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Understanding cooking oil smoke points

Everything you know about smoke points is wrong. Smoke Points are more than just a simple number. Read on to learn why.

Understand cooking olive oil extra virgin smoke points
Understand cooking oil smoke points

Definition of the smoke point of cooking oil

The smoke point of an oil is the temperature at which the oil begins to smoke. This is not to be confused with a flash point, which is the temperature at which oil vapors will ignite.

Measure the smoke point of cooking oil

The American Oil Chemists' Society recommends the Cleveland Open Cup method (9a-48 method) for measuring the smoke point. The oil is heated and when light blue smoke is observed the temperature is recorded as the smoke point. The problem with this and any method of measuring smoke point is subjectivity. It is up to the analyst to determine when oil is emitting smoke.

In addition, oil smoke points vary widely from sample to sample. An oil's smoke point temperature can vary by ±70°F depending on the age of the oil, field conditions, time of year, grade, level of refinement/filtration, fatty acid composition, etc. To report smoke points correctly, multiple samples of the oil should be measured and the smoke point should be reported as a range.

The smoke point diagrams available on the internet and published in books are generally based on a single sample. The number you see online is the smoke point of the oil that the analyst measured and may not be the smoke point of the oil you have in your kitchen. For this reason, official smoke point tables are often accompanied by a disclaimer like this one.

"The values ​​in this table represent typical smoke, flash, To, and burn points for commercially available edible fats and oils. The values ​​are based on a single test for each fat and oil source, therefore they do not represent or reflect the statistically valid average A range of values ​​attributable to each of the base oils. Smoke, flash, and fire points may vary within a base oil due to factors such as processing techniques and/or seasonal variations. In addition, there may be analyst subjectivity in the use of this test method (i.e. AOCS Cc 9a-48 method, Cleveland Open Cup)."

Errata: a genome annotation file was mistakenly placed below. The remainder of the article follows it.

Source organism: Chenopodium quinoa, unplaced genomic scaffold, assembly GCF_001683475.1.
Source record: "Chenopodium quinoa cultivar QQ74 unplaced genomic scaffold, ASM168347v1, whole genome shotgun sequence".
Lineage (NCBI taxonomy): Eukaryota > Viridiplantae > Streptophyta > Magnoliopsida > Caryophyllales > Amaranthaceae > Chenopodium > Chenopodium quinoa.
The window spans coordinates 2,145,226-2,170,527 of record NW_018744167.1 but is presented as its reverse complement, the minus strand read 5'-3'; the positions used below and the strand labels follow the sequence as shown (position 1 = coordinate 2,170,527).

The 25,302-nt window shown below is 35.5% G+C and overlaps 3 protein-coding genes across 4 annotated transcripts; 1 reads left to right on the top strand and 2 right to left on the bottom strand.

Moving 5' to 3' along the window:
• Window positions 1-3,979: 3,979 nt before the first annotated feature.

The surface also influences the smoke point of the oil. A wide, shallow pan with a thin layer of oil will have a different smoke point than a deep pot. In practice, the laboratory smoke point of an oil is not a good indicator of when the oil will smoke when cooking at home.

Smoke points should be considered as general, not precise values. Professor Robert Wolke explains this topic in detail in his book What Einstein Told His Cook: Kitchen Science Explained. Here are the smoke point ranges for olive oil and other common cooking oils.


Olive Oil or Extra Light Olive Oil 390 - 468°F

Sunflower oil 440 - 450°F

Soybean Oil 440-450°F

Canola Oil 435 - 445°F

Peanut Oil 420 - 430°F

Corn Oil 400-415°F

Extra Virgin Olive Oil 350 - 410°F

Shortening 360°F

Virgin Coconut Oil 350°F

Keep in mind that the average stovetop cooking is 350⁰F. As you can see, olive oil's smoke point is similar to or higher than the smoke point of most cooking oils and high enough for all types of cooking.

The smoke point is not a reliable indicator of cooking oil stability

As a final note, researchers have found that smoke point does not correlate with how quickly an oil breaks down when heated. Extra virgin olive oil is more stable than cooking oils with a higher smoke point.

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